New statue honors Gordie Howe at JLA
Tuesday, 04.10.2007 / 12:00 AM / News
Detroit Red Wings
By Noel Janis
|Howe with sons Marty (left) and Mark (far right), and friend and teammate Bill Gadsby.|
"I guess 'Grade A' wasn't adequate for how to say thank you," Howe said. "But that's how I feel, like I'm a graduate from a university, because I feel I've achieved what I had set out to do, twice."
Tuesday afternoon, Red Wings owners Mike and Marian Ilitch unveiled an extraordinary statue of Howe on the Joe Louis Arena concourse. The statue sits just inside the Gordie Howe Entrance, which was renamed in honor of him last October.
"Gordie Howe set a standard of greatness with his play that I've always tried to uphold as the owner of this storied franchise," Mike Ilitch said. "Gordie was the greatest player of his era and his grittiness on the ice embodied the hard-working spirit of Detroiters. I felt it was important to honor all that he has meant to this franchise and the city of Detroit."
Composed of white bronze with integrated glass chips to simulate the surface of the ice, the impressive statue stands over six-feet tall from the base to the top of Howe's head and measures over 12 feet long. The statue weighs approximately 1,500 pounds and the base an additional 3,000 pounds. The sides of the base are constructed from high-polished black granite etched with details of Howe's career statistics.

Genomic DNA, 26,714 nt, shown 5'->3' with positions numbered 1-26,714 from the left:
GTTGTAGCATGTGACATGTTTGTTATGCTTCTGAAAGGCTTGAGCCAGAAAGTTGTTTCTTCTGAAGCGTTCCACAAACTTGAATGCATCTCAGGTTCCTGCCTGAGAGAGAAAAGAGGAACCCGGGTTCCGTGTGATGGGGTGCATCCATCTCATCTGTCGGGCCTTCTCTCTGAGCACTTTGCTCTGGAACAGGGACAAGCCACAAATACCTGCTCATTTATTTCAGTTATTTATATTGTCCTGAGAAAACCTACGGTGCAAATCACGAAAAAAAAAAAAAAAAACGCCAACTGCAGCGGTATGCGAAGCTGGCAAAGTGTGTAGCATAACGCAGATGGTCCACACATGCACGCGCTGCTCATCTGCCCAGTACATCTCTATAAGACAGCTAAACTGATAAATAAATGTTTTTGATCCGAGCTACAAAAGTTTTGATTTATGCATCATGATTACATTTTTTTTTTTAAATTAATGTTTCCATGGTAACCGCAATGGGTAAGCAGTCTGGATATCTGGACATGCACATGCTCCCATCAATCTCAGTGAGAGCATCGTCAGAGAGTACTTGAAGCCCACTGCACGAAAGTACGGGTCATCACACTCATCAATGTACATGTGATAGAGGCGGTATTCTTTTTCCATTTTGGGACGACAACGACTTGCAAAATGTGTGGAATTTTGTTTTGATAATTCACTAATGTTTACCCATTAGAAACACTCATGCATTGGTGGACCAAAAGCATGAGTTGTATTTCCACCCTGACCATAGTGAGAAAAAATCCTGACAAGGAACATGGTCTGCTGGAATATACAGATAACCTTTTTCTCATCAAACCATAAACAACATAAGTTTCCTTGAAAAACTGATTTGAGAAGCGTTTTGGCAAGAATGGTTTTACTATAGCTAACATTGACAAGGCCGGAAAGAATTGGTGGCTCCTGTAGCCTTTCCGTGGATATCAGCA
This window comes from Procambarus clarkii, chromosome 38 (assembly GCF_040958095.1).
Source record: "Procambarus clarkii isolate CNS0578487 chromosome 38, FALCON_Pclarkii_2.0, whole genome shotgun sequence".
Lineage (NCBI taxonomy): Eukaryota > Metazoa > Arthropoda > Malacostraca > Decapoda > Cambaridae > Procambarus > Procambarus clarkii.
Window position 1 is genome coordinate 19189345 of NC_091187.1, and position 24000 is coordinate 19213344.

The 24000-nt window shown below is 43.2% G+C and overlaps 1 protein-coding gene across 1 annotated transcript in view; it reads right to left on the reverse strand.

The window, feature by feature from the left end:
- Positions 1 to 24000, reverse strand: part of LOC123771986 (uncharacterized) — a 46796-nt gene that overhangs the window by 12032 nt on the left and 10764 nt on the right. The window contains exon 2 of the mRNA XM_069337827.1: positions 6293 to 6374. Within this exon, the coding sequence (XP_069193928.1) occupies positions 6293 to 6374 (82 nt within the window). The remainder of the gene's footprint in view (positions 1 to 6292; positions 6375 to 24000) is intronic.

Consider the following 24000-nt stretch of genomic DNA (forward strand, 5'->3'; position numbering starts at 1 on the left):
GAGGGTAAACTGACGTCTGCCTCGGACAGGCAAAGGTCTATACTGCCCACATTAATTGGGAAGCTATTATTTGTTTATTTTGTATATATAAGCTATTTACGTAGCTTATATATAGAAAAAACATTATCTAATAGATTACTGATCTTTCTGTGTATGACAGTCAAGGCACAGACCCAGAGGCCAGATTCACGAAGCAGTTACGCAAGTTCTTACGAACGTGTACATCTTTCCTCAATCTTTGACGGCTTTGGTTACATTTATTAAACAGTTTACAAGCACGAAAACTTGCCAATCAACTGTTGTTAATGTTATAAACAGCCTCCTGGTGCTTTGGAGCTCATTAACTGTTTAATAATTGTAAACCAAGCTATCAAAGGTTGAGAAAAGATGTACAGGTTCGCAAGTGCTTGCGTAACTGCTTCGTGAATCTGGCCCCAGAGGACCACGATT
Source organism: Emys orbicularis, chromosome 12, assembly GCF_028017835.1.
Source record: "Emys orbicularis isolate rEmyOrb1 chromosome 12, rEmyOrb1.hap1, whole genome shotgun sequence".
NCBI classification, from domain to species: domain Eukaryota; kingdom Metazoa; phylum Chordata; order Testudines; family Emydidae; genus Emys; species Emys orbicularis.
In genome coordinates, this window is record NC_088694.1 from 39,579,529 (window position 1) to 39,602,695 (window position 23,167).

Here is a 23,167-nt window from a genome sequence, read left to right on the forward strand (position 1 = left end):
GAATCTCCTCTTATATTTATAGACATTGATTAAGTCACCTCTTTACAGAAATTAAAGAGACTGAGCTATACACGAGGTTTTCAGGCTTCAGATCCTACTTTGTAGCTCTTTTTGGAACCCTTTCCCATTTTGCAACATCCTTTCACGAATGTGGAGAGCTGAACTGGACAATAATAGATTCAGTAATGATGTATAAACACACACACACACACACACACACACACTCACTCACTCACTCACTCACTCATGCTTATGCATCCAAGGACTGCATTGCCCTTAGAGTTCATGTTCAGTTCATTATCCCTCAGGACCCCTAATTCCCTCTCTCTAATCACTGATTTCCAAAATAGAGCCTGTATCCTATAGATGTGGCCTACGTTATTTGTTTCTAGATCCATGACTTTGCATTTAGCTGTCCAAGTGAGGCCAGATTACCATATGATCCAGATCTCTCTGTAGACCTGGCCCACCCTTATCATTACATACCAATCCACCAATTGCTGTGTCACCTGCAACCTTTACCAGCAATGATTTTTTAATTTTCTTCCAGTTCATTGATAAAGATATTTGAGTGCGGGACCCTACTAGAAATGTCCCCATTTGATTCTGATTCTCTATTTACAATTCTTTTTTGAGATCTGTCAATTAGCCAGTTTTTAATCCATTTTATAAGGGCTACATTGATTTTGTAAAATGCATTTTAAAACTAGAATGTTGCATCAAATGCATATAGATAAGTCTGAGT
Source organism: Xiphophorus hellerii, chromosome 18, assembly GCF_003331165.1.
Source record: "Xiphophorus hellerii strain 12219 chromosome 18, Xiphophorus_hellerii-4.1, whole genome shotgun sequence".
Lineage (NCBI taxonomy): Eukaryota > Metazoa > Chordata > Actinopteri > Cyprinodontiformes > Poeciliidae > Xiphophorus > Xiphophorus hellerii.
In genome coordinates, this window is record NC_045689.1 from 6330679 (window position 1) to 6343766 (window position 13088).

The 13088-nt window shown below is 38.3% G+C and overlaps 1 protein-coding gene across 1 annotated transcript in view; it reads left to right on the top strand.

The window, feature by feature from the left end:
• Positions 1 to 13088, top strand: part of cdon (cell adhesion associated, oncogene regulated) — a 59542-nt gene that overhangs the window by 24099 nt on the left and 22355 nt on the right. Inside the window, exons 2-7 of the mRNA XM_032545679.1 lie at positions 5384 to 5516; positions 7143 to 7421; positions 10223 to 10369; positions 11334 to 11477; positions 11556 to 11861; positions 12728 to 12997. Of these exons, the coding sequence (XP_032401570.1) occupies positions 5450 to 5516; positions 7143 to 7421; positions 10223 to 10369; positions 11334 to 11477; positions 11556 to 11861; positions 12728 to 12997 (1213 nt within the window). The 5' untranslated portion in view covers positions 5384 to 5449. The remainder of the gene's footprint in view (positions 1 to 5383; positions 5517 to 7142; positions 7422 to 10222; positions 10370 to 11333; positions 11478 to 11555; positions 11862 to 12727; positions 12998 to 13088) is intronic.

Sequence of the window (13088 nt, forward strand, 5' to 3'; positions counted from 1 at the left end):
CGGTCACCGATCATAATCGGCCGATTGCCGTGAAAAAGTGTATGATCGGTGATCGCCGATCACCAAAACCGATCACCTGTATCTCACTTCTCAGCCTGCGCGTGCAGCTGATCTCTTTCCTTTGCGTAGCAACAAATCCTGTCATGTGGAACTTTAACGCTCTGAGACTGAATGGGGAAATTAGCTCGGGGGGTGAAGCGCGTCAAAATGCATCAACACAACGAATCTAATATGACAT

"I think it's great. I think it's a lot of detail work" friend and former Wings teammate Bill Gadsby said. "I thought it was well deserved, you know, Gordie Howe, he did everything right. He'd come to play every night. He's the best I've ever played against and with.
"It was nice to be invited when things like this happen and you know the man pretty good and, played against him and played with him so it was well deserved for a guy like him."
Artist Omri Amrany was commissioned by the Red Wings to create the statue. He is the same artist who created the six stainless steel statues of former great Detroit Tigers' players at Comerica Park in 2000.
Self-taught Amrany studied traditional techniques of stone-carving in Italy and worked in Israel before moving to the U.S.
Amrany has commissioned statues across the U.S. including statues of Ervin Magic Johnson at Michigan State University and Michael Jordan outside the United Center in Chicago. To learn more about Amrany's works visit AmranyRotblatt.com.
For more photos of Tuesday's event, click on Gordie Howe photo gallery.